Simplify variables here. Check your battery voltage--it is likely very low. It needs to be 3.8v min to power on the device. Then start with ordering a known good charge port. (Cheap) Assemble the device without the screen, connect the charge port and make sure the board is screwed onto the battery. Get a USB ammeter (cheap) and plug that in line to a known good iPad charger--not a computer.

See if it pulls normal charging current ~1A. It may start very low for 15min, but see if it can revive its battery to ultimately pull 1A. If not, replace battery.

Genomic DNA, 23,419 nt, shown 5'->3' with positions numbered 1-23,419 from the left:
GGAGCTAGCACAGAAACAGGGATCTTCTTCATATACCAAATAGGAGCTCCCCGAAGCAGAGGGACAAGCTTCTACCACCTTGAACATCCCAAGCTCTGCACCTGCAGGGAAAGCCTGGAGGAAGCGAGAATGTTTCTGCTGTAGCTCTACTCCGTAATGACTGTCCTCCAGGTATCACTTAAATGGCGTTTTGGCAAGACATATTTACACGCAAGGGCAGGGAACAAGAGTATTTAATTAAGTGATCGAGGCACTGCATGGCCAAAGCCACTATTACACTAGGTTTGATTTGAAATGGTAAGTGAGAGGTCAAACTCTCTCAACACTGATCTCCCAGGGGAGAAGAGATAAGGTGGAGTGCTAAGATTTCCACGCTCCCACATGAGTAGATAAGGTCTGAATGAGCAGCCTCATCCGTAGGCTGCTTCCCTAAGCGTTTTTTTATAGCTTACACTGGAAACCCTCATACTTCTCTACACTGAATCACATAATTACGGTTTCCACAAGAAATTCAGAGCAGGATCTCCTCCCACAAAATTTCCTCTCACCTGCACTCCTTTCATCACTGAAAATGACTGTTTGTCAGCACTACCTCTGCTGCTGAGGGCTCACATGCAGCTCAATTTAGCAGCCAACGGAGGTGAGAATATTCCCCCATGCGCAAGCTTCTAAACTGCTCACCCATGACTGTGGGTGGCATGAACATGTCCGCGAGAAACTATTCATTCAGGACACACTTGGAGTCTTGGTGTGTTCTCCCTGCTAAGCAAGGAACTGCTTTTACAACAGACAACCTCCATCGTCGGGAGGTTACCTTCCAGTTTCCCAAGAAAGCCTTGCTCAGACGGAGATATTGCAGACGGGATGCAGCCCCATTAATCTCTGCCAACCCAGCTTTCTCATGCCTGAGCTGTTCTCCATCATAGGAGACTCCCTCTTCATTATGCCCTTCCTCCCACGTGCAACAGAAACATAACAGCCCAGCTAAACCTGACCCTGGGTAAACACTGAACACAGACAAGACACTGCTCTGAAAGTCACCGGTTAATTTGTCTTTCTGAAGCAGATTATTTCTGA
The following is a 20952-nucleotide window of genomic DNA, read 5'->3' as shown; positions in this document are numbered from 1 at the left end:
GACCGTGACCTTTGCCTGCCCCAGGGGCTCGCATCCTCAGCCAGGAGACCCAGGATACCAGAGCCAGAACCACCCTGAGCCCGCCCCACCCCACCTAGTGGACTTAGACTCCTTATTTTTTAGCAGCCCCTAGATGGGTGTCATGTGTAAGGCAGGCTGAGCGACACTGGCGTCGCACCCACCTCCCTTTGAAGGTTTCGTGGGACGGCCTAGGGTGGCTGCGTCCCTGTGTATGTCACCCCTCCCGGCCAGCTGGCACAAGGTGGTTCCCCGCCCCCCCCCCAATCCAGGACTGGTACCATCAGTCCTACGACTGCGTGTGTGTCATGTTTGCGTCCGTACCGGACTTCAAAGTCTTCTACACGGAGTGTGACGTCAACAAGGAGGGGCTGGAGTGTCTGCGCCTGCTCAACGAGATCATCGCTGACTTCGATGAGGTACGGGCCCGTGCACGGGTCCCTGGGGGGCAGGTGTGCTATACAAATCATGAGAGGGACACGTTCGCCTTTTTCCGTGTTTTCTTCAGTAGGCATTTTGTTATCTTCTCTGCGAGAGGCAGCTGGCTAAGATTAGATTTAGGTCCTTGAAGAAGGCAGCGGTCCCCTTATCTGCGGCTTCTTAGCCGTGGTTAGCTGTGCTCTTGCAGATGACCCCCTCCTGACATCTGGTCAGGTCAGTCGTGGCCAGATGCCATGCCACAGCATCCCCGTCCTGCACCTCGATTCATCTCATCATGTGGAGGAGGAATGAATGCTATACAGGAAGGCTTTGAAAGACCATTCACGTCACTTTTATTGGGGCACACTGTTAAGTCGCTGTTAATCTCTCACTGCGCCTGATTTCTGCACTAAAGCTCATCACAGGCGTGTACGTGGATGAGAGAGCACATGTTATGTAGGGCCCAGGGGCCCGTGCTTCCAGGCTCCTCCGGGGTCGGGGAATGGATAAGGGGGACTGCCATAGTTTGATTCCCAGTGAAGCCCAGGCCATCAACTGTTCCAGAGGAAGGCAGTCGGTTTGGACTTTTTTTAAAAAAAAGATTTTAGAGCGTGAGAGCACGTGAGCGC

Let it charge the battery for awhile, then disconnect all power and install the screen and see if it will boot.

A MacBook USB connection is a variable. Eliminate that.

An iPad will not boot without a charged battery even if drawing current through USB, that will not power it on.

Eliminate the entire variable of USB connection and see if the board will boot with a charged battery. It is possible for an iPad that sat for a long time to deplete the battery below the level where it can charge.

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Thank you very much for your reply! This is some very good advice. I will try measuring the current and voltage, as well as ordering replacement connectors. However, first I will need to acquire the components necessary to do this. I don't own a USB ammeter or a multimeter, so I will have to either buy or borrow these, and hopefully begin looking at the device in a few days' time. I'll let you know how I make out.